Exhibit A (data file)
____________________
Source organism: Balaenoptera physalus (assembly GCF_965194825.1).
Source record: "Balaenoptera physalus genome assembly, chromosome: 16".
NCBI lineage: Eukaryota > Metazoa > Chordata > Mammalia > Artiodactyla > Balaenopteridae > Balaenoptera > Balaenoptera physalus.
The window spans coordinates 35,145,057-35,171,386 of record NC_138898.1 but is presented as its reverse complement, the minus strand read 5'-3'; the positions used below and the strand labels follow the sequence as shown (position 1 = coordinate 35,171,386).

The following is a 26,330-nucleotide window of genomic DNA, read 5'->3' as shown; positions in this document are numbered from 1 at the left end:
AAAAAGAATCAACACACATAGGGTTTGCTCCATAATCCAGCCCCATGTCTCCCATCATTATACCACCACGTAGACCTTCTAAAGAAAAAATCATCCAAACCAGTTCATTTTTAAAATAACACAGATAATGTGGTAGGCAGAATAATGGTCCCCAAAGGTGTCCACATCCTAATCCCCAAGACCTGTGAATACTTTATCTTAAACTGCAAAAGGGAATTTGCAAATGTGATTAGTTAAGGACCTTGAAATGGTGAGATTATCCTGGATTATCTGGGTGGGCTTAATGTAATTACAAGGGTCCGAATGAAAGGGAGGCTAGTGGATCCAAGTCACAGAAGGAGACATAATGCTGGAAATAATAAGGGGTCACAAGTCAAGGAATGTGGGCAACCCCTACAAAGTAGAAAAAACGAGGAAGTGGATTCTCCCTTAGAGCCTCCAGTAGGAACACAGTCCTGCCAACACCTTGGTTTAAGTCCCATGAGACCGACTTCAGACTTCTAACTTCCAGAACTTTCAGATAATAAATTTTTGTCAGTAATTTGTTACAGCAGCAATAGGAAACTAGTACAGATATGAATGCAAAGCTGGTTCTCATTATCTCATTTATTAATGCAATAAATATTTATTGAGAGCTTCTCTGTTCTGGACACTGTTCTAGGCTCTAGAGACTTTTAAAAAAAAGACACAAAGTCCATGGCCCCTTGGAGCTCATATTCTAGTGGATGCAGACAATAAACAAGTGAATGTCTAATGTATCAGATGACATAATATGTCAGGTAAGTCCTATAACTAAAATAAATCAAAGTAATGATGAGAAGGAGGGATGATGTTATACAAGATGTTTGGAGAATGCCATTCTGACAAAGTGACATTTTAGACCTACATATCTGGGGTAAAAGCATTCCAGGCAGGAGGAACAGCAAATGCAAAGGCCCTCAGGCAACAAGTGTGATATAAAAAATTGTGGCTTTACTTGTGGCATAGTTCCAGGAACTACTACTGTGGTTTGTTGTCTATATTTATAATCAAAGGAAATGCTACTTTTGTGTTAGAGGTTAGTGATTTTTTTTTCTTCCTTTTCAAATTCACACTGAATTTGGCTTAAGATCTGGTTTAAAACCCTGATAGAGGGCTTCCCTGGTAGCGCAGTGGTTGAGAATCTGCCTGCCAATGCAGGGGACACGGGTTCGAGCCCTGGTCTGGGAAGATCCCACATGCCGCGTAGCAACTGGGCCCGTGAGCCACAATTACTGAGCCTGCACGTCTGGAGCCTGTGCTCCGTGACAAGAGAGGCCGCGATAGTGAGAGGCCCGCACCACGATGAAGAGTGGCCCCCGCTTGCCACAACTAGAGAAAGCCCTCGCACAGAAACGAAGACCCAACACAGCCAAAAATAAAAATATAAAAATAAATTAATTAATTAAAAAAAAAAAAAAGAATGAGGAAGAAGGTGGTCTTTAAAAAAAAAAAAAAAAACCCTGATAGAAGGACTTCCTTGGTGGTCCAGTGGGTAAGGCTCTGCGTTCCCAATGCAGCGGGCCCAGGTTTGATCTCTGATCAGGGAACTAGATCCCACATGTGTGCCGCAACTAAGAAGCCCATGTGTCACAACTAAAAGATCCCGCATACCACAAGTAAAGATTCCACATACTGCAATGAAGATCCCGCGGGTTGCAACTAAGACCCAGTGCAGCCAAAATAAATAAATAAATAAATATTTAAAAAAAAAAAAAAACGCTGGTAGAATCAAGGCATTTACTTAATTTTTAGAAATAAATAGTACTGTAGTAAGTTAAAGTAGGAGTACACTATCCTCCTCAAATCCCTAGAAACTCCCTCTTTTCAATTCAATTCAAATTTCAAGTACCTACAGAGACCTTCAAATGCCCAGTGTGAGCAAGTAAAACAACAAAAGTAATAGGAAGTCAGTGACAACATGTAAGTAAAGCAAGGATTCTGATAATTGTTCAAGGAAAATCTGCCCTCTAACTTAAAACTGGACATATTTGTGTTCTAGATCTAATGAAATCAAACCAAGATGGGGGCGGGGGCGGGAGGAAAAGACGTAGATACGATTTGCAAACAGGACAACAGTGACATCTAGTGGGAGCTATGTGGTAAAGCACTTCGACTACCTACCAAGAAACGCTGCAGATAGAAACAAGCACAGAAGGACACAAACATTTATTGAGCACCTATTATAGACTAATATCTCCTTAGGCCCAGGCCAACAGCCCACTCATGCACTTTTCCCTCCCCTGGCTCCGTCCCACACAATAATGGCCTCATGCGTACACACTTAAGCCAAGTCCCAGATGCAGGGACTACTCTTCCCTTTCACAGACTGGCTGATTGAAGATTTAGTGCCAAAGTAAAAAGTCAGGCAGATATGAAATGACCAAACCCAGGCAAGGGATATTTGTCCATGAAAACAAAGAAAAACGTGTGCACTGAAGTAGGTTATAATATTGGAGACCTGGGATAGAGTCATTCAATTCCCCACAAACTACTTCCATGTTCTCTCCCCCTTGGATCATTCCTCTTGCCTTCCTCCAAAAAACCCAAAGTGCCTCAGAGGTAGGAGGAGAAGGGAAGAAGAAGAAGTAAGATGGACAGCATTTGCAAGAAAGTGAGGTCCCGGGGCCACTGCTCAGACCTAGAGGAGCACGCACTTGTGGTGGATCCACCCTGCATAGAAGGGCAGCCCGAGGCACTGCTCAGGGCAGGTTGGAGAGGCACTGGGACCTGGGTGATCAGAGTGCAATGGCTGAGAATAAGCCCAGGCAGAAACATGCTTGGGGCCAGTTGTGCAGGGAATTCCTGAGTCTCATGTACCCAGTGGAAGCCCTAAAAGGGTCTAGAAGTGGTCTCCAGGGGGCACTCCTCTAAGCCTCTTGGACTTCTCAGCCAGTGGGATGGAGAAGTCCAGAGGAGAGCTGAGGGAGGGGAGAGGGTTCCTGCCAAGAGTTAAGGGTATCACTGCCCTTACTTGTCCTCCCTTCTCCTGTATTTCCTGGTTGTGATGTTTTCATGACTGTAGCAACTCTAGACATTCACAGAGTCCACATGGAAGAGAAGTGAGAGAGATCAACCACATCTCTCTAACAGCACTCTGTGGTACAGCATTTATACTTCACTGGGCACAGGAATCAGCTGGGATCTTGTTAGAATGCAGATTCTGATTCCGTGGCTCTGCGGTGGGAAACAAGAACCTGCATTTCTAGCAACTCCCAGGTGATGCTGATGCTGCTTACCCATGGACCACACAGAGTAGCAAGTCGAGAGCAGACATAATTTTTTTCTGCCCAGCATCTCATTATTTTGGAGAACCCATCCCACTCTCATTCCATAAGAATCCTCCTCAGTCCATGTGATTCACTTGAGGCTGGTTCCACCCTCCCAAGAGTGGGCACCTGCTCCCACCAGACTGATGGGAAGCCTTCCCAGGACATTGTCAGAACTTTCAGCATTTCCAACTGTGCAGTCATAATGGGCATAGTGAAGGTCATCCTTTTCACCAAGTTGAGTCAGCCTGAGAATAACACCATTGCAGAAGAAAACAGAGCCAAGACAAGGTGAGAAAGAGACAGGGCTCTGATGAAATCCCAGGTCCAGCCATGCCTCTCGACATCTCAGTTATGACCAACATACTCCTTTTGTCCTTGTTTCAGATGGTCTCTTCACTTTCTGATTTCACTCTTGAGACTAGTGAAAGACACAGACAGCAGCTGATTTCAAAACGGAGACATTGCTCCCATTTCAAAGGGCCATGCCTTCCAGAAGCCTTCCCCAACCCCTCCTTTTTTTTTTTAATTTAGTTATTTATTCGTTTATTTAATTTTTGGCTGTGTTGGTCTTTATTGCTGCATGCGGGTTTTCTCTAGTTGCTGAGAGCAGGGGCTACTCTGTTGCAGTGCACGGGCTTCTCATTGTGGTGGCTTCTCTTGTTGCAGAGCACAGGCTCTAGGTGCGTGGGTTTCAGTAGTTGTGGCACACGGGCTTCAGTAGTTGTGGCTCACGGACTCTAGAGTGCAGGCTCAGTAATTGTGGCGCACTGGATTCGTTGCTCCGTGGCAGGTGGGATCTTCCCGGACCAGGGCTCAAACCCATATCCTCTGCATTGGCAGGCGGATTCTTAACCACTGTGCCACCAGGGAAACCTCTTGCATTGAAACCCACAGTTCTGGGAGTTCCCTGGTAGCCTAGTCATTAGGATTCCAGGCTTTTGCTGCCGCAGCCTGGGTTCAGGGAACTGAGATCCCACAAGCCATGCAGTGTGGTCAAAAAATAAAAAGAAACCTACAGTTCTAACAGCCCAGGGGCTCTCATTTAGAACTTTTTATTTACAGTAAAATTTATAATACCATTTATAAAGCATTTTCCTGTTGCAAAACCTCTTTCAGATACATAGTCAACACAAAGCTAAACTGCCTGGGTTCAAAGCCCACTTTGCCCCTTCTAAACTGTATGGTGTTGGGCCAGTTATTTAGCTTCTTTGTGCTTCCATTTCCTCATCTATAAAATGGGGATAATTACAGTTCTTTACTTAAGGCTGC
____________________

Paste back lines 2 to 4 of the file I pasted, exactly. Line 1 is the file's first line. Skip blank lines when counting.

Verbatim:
Source record: "Balaenoptera physalus genome assembly, chromosome: 16".
NCBI lineage: Eukaryota > Metazoa > Chordata > Mammalia > Artiodactyla > Balaenopteridae > Balaenoptera > Balaenoptera physalus.
The window spans coordinates 35,145,057-35,171,386 of record NC_138898.1 but is presented as its reverse complement, the minus strand read 5'-3'; the positions used below and the strand labels follow the sequence as shown (position 1 = coordinate 35,171,386).